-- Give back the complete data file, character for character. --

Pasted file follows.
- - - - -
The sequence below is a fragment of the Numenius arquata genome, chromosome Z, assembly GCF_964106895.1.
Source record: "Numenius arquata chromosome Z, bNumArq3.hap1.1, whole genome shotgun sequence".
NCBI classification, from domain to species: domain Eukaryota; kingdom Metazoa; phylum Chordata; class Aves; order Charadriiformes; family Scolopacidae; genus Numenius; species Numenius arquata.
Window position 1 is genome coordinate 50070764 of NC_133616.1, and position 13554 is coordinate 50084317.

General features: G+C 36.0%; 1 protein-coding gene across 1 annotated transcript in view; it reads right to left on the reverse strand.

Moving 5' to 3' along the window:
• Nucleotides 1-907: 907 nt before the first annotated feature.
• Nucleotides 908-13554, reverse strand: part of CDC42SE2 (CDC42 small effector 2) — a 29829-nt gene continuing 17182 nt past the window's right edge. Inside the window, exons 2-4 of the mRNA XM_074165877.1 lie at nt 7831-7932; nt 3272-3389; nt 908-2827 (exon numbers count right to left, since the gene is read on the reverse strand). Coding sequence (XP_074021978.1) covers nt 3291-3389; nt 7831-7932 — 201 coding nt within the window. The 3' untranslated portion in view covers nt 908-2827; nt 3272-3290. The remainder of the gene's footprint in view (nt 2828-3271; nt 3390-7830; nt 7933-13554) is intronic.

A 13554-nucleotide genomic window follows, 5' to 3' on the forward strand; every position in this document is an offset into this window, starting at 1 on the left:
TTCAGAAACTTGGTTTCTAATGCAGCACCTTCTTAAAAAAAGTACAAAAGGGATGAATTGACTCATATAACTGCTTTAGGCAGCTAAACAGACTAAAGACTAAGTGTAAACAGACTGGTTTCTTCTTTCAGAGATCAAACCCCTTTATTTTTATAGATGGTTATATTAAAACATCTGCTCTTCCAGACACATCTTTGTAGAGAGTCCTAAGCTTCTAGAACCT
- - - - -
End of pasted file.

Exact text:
The sequence below is a fragment of the Numenius arquata genome, chromosome Z, assembly GCF_964106895.1.
Source record: "Numenius arquata chromosome Z, bNumArq3.hap1.1, whole genome shotgun sequence".
NCBI classification, from domain to species: domain Eukaryota; kingdom Metazoa; phylum Chordata; class Aves; order Charadriiformes; family Scolopacidae; genus Numenius; species Numenius arquata.
Window position 1 is genome coordinate 50070764 of NC_133616.1, and position 13554 is coordinate 50084317.

General features: G+C 36.0%; 1 protein-coding gene across 1 annotated transcript in view; it reads right to left on the reverse strand.

Moving 5' to 3' along the window:
• Nucleotides 1-907: 907 nt before the first annotated feature.
• Nucleotides 908-13554, reverse strand: part of CDC42SE2 (CDC42 small effector 2) — a 29829-nt gene continuing 17182 nt past the window's right edge. Inside the window, exons 2-4 of the mRNA XM_074165877.1 lie at nt 7831-7932; nt 3272-3389; nt 908-2827 (exon numbers count right to left, since the gene is read on the reverse strand). Coding sequence (XP_074021978.1) covers nt 3291-3389; nt 7831-7932 — 201 coding nt within the window. The 3' untranslated portion in view covers nt 908-2827; nt 3272-3290. The remainder of the gene's footprint in view (nt 2828-3271; nt 3390-7830; nt 7933-13554) is intronic.

A 13554-nucleotide genomic window follows, 5' to 3' on the forward strand; every position in this document is an offset into this window, starting at 1 on the left:
TTCAGAAACTTGGTTTCTAATGCAGCACCTTCTTAAAAAAAGTACAAAAGGGATGAATTGACTCATATAACTGCTTTAGGCAGCTAAACAGACTAAAGACTAAGTGTAAACAGACTGGTTTCTTCTTTCAGAGATCAAACCCCTTTATTTTTATAGATGGTTATATTAAAACATCTGCTCTTCCAGACACATCTTTGTAGAGAGTCCTAAGCTTCTAGAACCT